Monson: Sloan deserves share of blame for Jazz's swoon
Jerry Sloan blew a gasket the other night, absolutely went berserk.
He busted his players off, one by one, in a locker room full of guys who had turned in a pathetic performance in the first half of an important game, getting booed off the floor against a weak opponent at home. It was a continuation of an abysmal three-week skid, a span of bad halves during which his players had all but begged to be booed and busted off.
"We've been losing," said Deron Williams. "He doesn't enjoy that. Nobody does."
Added Matt Harpring: "It was like old times. He was upset, really, really mad. He let everyone know what they were doing wrong. We needed a spark, something that would fire us up, and he gave it to us."
The Jazz were so fired up, they went out and played even worse in the second half, losing to Golden State, a bad team that had only seven players, by a margin of 10 points. It was the sixth loss in seven games for the Jazz in the stretch run of the season, as they stumbled and bumbled, weakly attempting to improve their playoff seeding in the West.
Sloan later met with reporters and wandered off on an odd monologue, at times growing defensive when questions were put to him regarding his coaching decisions and the Jazz's uninspired and heartless play.
A week before that, he missed a shootaround before a key road game for what was characterized as "exhaustion."
Here's the truth about Jerry Sloan at the end of this regular season: His team hasn't played well, he hasn't motivated his players well, some of his decisions haven't panned out, and he deserves a portion of the blame for the Jazz's ineptitude.
Despite his recent complaints about detractors -- "If you've never coached, you can sit up in the stands and coach all you want, but you still don't know what this game is about," he told reporters on Monday -- Sloan is man enough, should be man enough, to see his mistakes and shortcomings clearly.
"I'm not perfect," he said. "But I do it the only way I know how. A lot of coaches are smarter than I am. I've made mistakes, but everybody makes 'em."
Sloan's best attribute is the general tone he sets for the Jazz through his example and persona. He expects players to show up, work hard, do their jobs, and play team basketball, the same way he was taught to do four decades ago. He's earned the respect of his players with his toughness, his drive to win, and his longevity.
But that doesn't mean his players will listen to him or live up to his standard.
Fact is, if there's one thing the Jazz have not done over the better part of a month, it's show much of a competitive drive and any kind of toughness or heart. They've been soft and susceptible.
Sloan deserves as much of the criticism for that as his players.
It's his boat. He's the captain of the crew.
As Harpring put it: "He's still the commander of the ship. He's in control. You can't let the inmates run the asylum."
Sloan, though, said he cannot motivate his players, they have to do that themselves. But motivating players is part of a coach's job, a big part. Saying otherwise is like a CEO saying he's not responsible for the output or lack of output of his employees.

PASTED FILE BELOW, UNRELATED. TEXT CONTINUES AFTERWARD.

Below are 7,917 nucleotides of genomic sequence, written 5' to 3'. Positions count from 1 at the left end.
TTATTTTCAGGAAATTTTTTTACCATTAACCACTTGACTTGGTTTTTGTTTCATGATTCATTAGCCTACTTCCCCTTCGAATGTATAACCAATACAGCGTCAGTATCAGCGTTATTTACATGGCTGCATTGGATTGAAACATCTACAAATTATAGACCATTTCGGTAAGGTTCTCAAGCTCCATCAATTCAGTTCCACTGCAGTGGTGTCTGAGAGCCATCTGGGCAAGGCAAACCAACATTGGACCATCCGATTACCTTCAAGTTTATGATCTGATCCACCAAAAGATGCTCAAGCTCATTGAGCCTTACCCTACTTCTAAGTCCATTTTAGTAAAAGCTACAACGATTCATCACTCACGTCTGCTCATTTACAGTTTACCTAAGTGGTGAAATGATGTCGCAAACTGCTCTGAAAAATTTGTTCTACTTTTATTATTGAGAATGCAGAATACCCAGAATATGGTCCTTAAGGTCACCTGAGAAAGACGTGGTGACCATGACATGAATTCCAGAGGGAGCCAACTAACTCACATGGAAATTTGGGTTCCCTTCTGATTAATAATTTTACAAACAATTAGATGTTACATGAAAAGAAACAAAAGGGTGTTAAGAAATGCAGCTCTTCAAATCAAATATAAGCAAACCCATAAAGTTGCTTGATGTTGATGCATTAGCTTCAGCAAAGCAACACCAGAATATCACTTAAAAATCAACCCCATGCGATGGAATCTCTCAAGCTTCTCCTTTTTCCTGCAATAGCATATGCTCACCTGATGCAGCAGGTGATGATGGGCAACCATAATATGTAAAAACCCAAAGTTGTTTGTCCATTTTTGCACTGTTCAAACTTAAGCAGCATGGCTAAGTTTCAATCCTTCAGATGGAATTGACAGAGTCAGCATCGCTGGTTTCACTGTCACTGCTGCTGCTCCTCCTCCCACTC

He should hold his players accountable, just the way team ownership should hold Sloan accountable -- even now, even after induction into the Hall of Fame, even after 20 uninterrupted years at the helm.
Sloan is sometimes slow to change, although not completely adverse to it. He's found patterns he likes, when it comes to lineups, playing time, substitutions, handling players, and in-game decisions. Some of them pan out -- the use and development of Ronnie Brewer and Paul Millsap -- and some of them don't: the starting role of C.J. Miles and the bench role of Andrei Kirilenko, and playing Brevin Knight behind Williams instead of Ronnie Price.
Even after his team suffered a number of key injuries, Sloan said earlier this season that the Jazz "are a very talented group of players" who could become "a very good ball club."
The former might have been true, but the latter has not happened, even -- maybe especially -- after all the Jazz's players have returned. It was Sloan's job to smooth all that through, regardless of how complicated, and the result has been anything but promising.
Losing to the T-wolves and the Warriors at home, along with getting blown out in key games at Portland and Dallas, has revealed weaknesses in the Jazz beyond just physical inadequacies at the defensive end. The will to compete too often has been absent.
"I think this team has lived up to its potential," Sloan said. "They fight pretty hard."
It has? They do? The Trail Blazers beat them by 21. The Mavs beat them by 29.
That's the confounding part to this team, this season. The Jazz are better than they've shown. They can play and compete. Why, then, haven't they been as consistent in their effort as they should?
"Sometimes, we just lose focus," said Harpring. "You've got to be willing to sacrifice. You need passion, heart, and hustle. Sometimes, when I'm watching, I ask myself: 'Where is all that?' "
Regardless of whether the Jazz can actually reassemble any kind of serious playoff hope, Sloan said he will motor forward, same as it ever was, aware of at least a few of his faults, but sure and satisfied with his overall effect.
"I'm not as lively as I once was," he said. "But my desire to win is as high as it's ever been. Things don't always work out the way you expect, but I have the desire, more than ever, to fight through tough times."
With the team he's got, and with the job he's done heading into the playoffs, he'll need it.
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